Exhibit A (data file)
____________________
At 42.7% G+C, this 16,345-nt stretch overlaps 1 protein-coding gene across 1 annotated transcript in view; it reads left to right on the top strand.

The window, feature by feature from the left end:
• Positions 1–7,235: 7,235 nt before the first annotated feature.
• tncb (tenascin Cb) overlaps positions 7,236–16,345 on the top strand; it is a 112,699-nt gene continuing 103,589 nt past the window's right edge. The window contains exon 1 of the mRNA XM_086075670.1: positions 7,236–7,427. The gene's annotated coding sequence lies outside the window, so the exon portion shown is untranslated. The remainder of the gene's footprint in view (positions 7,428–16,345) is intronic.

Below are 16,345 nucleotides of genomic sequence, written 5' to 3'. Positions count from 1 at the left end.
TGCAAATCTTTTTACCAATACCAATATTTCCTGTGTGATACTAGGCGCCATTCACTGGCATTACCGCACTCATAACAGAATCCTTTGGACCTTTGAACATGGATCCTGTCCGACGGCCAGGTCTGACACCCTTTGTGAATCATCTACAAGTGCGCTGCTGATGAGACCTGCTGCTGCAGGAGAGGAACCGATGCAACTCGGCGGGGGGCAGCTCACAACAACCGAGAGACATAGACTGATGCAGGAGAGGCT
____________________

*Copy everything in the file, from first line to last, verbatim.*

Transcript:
At 42.7% G+C, this 16,345-nt stretch overlaps 1 protein-coding gene across 1 annotated transcript in view; it reads left to right on the top strand.

The window, feature by feature from the left end:
• Positions 1–7,235: 7,235 nt before the first annotated feature.
• tncb (tenascin Cb) overlaps positions 7,236–16,345 on the top strand; it is a 112,699-nt gene continuing 103,589 nt past the window's right edge. The window contains exon 1 of the mRNA XM_086075670.1: positions 7,236–7,427. The gene's annotated coding sequence lies outside the window, so the exon portion shown is untranslated. The remainder of the gene's footprint in view (positions 7,428–16,345) is intronic.

Below are 16,345 nucleotides of genomic sequence, written 5' to 3'. Positions count from 1 at the left end.
TGCAAATCTTTTTACCAATACCAATATTTCCTGTGTGATACTAGGCGCCATTCACTGGCATTACCGCACTCATAACAGAATCCTTTGGACCTTTGAACATGGATCCTGTCCGACGGCCAGGTCTGACACCCTTTGTGAATCATCTACAAGTGCGCTGCTGATGAGACCTGCTGCTGCAGGAGAGGAACCGATGCAACTCGGCGGGGGGCAGCTCACAACAACCGAGAGACATAGACTGATGCAGGAGAGGCT